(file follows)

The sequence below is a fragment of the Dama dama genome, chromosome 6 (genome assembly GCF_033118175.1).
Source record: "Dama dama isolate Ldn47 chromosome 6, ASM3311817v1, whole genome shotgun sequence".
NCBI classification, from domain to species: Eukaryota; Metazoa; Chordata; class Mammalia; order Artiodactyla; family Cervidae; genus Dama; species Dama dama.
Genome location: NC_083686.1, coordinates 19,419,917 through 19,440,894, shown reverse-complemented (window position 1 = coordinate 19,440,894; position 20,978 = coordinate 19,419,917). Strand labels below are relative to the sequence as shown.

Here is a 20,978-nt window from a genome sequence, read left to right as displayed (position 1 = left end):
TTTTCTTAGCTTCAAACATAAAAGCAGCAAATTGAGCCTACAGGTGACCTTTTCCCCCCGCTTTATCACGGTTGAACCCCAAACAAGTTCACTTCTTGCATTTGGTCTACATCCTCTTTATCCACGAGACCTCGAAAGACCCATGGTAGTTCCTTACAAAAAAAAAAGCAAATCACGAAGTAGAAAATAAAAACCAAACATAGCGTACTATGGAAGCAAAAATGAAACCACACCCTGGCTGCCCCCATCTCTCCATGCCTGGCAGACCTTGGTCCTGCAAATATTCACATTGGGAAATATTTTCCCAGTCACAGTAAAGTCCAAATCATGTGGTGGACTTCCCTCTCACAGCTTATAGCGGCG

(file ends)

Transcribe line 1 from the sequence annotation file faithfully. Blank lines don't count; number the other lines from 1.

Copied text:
The sequence below is a fragment of the Dama dama genome, chromosome 6 (genome assembly GCF_033118175.1).